Notorious Bugs

As I see it, we have three bugs with some minor local notoriety: the Wood Tick, the Mosquito, and the Western Conifer Seed Bug. I have examples of each below.

The Western Conifer Seed Bug (Leptoglossus occidentalis) is what locals know it as the stink bug—owing to the strong smell it emits when squeezed—or the cedar bug—owing to the nature of that smell. This bug owes its notoriety to an odd life cycle; most bugs overwinter as eggs or nymphs, but this one does it as an adult. Consequently, as fall approaches, adults seek shelter in warm places, often finding it in buildings located near conifers. So, come September, we all find a few of these mildly annoying creatures in our homes. Mind you, these bugs don't bite, they don't raid your food, and they are easy to evict—just pick them up by the antennae and throw them outside. But, don't squeeze them.

The local noxious tick is the Rocky Mountain Wood Tick (Dermacentor andersoni). Which isn't to say that there aren’t many other species of ticks around, but the others ignore humans. The tick presented below is almost certainly one of those other species, but for the moment, it will have to represent the them all.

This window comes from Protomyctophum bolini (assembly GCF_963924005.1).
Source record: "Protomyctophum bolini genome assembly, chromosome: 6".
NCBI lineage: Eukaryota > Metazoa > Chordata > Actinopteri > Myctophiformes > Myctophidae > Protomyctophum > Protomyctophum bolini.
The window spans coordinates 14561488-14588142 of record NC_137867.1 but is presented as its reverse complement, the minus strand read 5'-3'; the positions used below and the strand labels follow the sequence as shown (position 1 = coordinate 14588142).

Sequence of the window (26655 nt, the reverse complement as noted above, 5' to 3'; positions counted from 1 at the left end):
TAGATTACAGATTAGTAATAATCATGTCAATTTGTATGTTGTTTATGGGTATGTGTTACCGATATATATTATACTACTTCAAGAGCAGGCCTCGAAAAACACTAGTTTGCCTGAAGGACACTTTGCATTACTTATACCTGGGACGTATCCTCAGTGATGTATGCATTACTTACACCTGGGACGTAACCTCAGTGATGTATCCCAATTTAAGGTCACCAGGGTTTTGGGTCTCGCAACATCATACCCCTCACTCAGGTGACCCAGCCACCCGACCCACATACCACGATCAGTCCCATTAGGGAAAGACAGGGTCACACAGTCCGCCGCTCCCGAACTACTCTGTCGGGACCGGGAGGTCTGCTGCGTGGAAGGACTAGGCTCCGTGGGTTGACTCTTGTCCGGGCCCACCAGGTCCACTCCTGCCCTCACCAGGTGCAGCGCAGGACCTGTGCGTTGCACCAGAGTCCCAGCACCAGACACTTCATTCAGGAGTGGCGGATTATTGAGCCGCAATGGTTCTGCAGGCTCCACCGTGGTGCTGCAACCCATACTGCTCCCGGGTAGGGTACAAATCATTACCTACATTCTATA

The mosquito is clearly a local pest of the summertime, but one whose provenance is quite variable.

western conifer seed bugBy the time the Western Conifer Seed Bug seeks refuge in your home in the fall, it has done its job: it sucks nutrients out of the cones of pines, Douglas-fir and grand fir. This does not damage these trees, but it does inhibit their propagation.

western conifer seed bugThe Western Conifer Seed Bug is also known as leaf-footed bug as a result of a flattened section of it rear legs. If you reach from one side to grab an antenna, it will turn away, but you can reach from both sides simultaneously and pick it up by the antennae and carry it outdoors.

tickTicks, like spiders, are not insects: they have eight legs. All ticks suck the blood of mammals, but of the two dozen species of ticks in British Columbia, only three attach humans, and only one, the Wood Tick is found around the Lake. This little fellow is not a Wood Tick, but it is not clear what it is.

tickThis is probably a male tick.

mosquitoI have no idea which species of mosquito this is; but it was unquestionably looking to for blood as it explored a jacket.

Fraser tartan